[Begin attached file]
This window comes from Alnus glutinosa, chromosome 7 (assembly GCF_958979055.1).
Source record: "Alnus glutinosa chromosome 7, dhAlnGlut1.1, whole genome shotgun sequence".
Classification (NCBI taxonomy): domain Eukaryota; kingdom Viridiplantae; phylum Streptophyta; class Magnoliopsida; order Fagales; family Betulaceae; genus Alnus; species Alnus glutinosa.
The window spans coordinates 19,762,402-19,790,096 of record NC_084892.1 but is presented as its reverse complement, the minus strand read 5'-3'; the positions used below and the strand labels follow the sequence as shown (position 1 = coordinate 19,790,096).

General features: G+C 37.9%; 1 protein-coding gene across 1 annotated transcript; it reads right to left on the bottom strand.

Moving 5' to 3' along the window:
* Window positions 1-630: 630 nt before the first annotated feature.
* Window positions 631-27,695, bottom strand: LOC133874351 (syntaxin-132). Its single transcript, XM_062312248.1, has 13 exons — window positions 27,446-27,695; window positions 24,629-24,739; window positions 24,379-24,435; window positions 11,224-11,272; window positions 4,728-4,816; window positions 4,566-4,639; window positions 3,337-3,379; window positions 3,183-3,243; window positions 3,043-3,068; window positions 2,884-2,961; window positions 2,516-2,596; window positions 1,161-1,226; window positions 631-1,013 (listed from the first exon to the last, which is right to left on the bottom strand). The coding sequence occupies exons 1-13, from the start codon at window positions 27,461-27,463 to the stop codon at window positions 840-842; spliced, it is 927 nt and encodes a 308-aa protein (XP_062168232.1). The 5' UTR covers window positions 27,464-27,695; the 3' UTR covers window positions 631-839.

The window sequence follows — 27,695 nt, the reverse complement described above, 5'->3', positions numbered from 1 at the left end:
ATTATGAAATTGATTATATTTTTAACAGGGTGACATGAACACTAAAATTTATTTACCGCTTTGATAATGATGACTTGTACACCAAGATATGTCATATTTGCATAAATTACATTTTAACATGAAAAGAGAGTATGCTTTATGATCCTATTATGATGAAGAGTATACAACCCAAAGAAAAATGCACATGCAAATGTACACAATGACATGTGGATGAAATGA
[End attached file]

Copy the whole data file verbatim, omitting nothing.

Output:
This window comes from Alnus glutinosa, chromosome 7 (assembly GCF_958979055.1).
Source record: "Alnus glutinosa chromosome 7, dhAlnGlut1.1, whole genome shotgun sequence".
Classification (NCBI taxonomy): domain Eukaryota; kingdom Viridiplantae; phylum Streptophyta; class Magnoliopsida; order Fagales; family Betulaceae; genus Alnus; species Alnus glutinosa.
The window spans coordinates 19,762,402-19,790,096 of record NC_084892.1 but is presented as its reverse complement, the minus strand read 5'-3'; the positions used below and the strand labels follow the sequence as shown (position 1 = coordinate 19,790,096).

General features: G+C 37.9%; 1 protein-coding gene across 1 annotated transcript; it reads right to left on the bottom strand.

Moving 5' to 3' along the window:
* Window positions 1-630: 630 nt before the first annotated feature.
* Window positions 631-27,695, bottom strand: LOC133874351 (syntaxin-132). Its single transcript, XM_062312248.1, has 13 exons — window positions 27,446-27,695; window positions 24,629-24,739; window positions 24,379-24,435; window positions 11,224-11,272; window positions 4,728-4,816; window positions 4,566-4,639; window positions 3,337-3,379; window positions 3,183-3,243; window positions 3,043-3,068; window positions 2,884-2,961; window positions 2,516-2,596; window positions 1,161-1,226; window positions 631-1,013 (listed from the first exon to the last, which is right to left on the bottom strand). The coding sequence occupies exons 1-13, from the start codon at window positions 27,461-27,463 to the stop codon at window positions 840-842; spliced, it is 927 nt and encodes a 308-aa protein (XP_062168232.1). The 5' UTR covers window positions 27,464-27,695; the 3' UTR covers window positions 631-839.

The window sequence follows — 27,695 nt, the reverse complement described above, 5'->3', positions numbered from 1 at the left end:
ATTATGAAATTGATTATATTTTTAACAGGGTGACATGAACACTAAAATTTATTTACCGCTTTGATAATGATGACTTGTACACCAAGATATGTCATATTTGCATAAATTACATTTTAACATGAAAAGAGAGTATGCTTTATGATCCTATTATGATGAAGAGTATACAACCCAAAGAAAAATGCACATGCAAATGTACACAATGACATGTGGATGAAATGA